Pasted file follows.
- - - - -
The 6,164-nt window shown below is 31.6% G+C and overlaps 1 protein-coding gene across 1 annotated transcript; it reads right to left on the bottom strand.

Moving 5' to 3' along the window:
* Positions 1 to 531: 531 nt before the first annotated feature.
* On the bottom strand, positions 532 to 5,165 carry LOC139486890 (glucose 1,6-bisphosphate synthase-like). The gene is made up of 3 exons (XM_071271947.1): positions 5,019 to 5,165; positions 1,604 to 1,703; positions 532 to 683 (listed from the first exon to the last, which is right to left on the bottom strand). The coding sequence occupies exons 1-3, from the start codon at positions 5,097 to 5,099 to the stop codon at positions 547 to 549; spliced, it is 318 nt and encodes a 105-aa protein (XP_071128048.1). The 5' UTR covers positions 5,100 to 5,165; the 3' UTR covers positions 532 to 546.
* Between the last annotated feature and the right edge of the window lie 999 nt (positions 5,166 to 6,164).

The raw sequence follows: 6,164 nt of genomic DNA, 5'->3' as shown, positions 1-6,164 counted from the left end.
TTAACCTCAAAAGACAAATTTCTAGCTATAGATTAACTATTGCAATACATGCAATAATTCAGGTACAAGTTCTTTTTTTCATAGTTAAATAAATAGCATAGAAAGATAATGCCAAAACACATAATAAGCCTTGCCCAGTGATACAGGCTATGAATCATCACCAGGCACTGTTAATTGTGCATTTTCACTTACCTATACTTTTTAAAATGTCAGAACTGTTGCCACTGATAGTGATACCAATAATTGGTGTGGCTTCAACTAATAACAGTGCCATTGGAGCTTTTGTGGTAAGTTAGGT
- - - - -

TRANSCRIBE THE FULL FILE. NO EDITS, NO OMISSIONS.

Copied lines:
The 6,164-nt window shown below is 31.6% G+C and overlaps 1 protein-coding gene across 1 annotated transcript; it reads right to left on the bottom strand.

Moving 5' to 3' along the window:
* Positions 1 to 531: 531 nt before the first annotated feature.
* On the bottom strand, positions 532 to 5,165 carry LOC139486890 (glucose 1,6-bisphosphate synthase-like). The gene is made up of 3 exons (XM_071271947.1): positions 5,019 to 5,165; positions 1,604 to 1,703; positions 532 to 683 (listed from the first exon to the last, which is right to left on the bottom strand). The coding sequence occupies exons 1-3, from the start codon at positions 5,097 to 5,099 to the stop codon at positions 547 to 549; spliced, it is 318 nt and encodes a 105-aa protein (XP_071128048.1). The 5' UTR covers positions 5,100 to 5,165; the 3' UTR covers positions 532 to 546.
* Between the last annotated feature and the right edge of the window lie 999 nt (positions 5,166 to 6,164).

The raw sequence follows: 6,164 nt of genomic DNA, 5'->3' as shown, positions 1-6,164 counted from the left end.
TTAACCTCAAAAGACAAATTTCTAGCTATAGATTAACTATTGCAATACATGCAATAATTCAGGTACAAGTTCTTTTTTTCATAGTTAAATAAATAGCATAGAAAGATAATGCCAAAACACATAATAAGCCTTGCCCAGTGATACAGGCTATGAATCATCACCAGGCACTGTTAATTGTGCATTTTCACTTACCTATACTTTTTAAAATGTCAGAACTGTTGCCACTGATAGTGATACCAATAATTGGTGTGGCTTCAACTAATAACAGTGCCATTGGAGCTTTTGTGGTAAGTTAGGT